A Primer on How to Create a Bullet-Proof Disaster Recovery Plan for the Entire Organization
Elizabeth M. Ferrarini,
She is a free-lance writer from Boston, Massachusetts. Reach her at firstname.lastname@example.org
Minutes after the first of two planes plunged into the World Trade Center's Twin Towers on September 11, 2001, Morgan Stanley Dean Witter, Inc., the largest tenant in the World Trade Center, declared a disaster and rushed its disaster recovery plan into place with the help of SunGard Recovery Solutions, a third-party disaster recovery service provider. At the last time, about seven other tenants in the World Trade Center followed suit and contacted SunGard.
The events of September have made disaster recovery planning rise to the top of every organization's IT department priority list. Until the first attack on the World Trade Center in 1993, few companies had even invested in shared data backups. Raging Wire Telecommunications, a California disaster recovery firm, estimates that the 1993 bombing put half the 350 companies in the World Trade Center out of business because of the disruption. Thanks to improvements in disaster recovery planning, more tenants of the recent World Center disaster will be spared, according to Raging Wire. However, about 82 percent of all companies still don't have adequate disaster recovery plans in place, according to Raging Wire.
Too often, its takes a catastrophic event to propel organizations to consider more rigorous disaster recovery plans. After all, the purpose of a disaster recovery plan is to allow an organization to recover in case of an unforeseen event, everything form a major systems outage, such as a tornado demolishing a data center to a building fire destroying the facility and everything in it. A study by the University of Texas found that 85 percent of businesses depend totally or heavily on information technology systems to stay in business, and that a loss of those systems would cost businesses up to 40 percent of their daily revenues.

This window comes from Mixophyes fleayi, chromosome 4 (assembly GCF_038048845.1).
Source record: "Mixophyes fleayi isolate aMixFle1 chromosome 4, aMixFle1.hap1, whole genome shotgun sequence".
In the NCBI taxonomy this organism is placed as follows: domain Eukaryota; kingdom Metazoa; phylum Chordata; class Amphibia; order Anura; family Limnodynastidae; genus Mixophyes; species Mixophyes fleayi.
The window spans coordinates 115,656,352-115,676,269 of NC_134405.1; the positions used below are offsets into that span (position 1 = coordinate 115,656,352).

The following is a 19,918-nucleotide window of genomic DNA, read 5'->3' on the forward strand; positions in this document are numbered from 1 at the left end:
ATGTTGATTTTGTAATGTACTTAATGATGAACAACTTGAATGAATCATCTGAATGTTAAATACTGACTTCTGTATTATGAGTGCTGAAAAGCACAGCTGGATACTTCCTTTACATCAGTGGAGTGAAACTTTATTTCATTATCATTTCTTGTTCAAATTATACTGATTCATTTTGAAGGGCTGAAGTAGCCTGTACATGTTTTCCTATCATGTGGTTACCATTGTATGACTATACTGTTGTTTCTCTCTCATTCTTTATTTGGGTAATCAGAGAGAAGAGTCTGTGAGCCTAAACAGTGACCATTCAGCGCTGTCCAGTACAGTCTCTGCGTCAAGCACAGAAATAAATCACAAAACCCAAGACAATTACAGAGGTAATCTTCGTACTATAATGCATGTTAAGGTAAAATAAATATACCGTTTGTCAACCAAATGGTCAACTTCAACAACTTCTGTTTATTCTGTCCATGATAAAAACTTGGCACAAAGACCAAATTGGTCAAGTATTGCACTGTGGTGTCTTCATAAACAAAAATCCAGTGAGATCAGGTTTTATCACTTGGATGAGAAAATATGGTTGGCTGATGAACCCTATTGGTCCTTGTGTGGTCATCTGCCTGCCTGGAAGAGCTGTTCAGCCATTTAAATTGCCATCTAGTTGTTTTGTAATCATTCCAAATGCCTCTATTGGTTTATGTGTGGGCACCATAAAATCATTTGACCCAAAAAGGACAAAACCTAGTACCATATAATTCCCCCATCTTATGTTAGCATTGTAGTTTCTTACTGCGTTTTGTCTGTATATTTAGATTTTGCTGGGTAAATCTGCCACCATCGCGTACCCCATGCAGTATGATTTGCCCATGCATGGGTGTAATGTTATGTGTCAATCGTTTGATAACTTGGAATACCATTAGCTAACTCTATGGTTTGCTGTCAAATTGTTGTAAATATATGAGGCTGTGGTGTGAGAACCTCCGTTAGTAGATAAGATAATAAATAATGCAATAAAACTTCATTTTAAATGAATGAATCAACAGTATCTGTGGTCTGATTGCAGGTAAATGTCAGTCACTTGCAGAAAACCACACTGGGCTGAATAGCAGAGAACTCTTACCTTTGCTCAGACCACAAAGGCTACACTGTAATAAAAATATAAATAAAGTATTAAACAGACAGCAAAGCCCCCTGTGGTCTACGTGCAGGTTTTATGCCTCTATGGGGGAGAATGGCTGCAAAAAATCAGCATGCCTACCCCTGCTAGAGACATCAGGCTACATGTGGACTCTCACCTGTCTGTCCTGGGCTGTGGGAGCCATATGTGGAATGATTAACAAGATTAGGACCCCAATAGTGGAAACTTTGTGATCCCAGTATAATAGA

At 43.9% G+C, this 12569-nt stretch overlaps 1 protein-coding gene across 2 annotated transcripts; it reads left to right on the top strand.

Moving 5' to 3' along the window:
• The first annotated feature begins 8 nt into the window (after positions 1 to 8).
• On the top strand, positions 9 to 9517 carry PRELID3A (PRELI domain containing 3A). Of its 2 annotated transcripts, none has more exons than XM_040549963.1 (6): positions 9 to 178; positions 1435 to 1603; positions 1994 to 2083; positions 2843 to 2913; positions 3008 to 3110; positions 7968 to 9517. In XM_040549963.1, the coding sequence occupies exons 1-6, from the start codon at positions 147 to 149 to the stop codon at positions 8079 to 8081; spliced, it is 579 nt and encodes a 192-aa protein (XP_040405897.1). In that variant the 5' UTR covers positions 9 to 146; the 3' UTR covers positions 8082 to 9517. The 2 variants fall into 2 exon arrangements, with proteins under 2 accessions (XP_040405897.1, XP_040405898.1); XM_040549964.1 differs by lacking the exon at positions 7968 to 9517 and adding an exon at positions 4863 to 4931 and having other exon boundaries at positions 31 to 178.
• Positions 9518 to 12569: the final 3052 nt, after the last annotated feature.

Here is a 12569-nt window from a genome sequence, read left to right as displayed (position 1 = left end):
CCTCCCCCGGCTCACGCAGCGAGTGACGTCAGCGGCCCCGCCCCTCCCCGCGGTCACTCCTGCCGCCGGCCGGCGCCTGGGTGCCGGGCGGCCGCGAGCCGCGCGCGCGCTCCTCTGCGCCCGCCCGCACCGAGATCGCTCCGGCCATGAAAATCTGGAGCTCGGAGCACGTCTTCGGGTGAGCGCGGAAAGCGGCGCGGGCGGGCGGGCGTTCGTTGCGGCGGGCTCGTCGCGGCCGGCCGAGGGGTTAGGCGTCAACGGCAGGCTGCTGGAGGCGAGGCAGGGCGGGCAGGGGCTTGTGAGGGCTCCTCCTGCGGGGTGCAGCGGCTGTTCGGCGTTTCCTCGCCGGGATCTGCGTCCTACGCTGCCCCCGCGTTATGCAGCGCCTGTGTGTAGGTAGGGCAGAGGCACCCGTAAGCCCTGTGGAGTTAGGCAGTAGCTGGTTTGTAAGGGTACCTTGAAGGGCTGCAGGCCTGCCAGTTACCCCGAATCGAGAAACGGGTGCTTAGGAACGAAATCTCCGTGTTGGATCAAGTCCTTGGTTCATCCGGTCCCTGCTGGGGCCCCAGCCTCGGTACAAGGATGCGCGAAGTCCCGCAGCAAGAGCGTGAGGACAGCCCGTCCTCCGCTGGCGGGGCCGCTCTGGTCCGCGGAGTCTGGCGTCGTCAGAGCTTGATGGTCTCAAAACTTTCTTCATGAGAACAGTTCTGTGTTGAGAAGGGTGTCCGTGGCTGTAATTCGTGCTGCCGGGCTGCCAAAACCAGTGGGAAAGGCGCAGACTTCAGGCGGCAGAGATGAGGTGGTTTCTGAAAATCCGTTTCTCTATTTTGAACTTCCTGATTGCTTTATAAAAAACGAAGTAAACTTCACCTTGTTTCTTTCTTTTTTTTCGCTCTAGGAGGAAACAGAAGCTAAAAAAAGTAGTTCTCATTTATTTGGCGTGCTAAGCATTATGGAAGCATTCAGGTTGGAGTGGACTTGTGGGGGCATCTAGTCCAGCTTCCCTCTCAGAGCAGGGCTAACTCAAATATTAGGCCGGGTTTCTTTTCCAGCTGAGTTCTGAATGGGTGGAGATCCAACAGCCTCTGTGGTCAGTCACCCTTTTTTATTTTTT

A disaster can strike at any time. In fact, there are more than 35 types of disasters, ranging from the most common power outages -- to the most catastrophic earthquakes. In essence, a disaster includes any type of interruption of service that results from some force beyond the organization's control. Disaster recovery provides systematic procedures for how to react to and how to recover from that ominous external or internal force. Disaster recovery planning, which complements business continuity and contingency planning, ensures the ability of the organization to function effectively if an unforeseen event severely disrupted normal operations.
The following template will help the key individuals in your organization to go through the thought process for preparing a disaster recovery plan, which's aimed at restoring all critical business functions, rather than disparate functions such as the data center, alone.
Organize the Project
A successful initiative of this magnitude requires these things: support from senior management associated with the organization, a dedicated disaster recovery team whose members have knowledge of critical business systems, and a well thought out planning strategy and testing strategy.
The disaster recovery coordinator, working with the appropriate team leaders, should perform steps 3 to 7. Senior executives responsible for disaster recovery planning will perform the first two steps.
Determine which senior executive(s) will have overall responsibility for disaster
Have this executive appoint disaster recovery coordinator.
Appoint a disaster recovery team leader for each operational unit, such as server
backup or telephone system.
Convene disaster recovery planning team and sub-teams as
Working with senior executives responsible for disaster recovery, the disaster...
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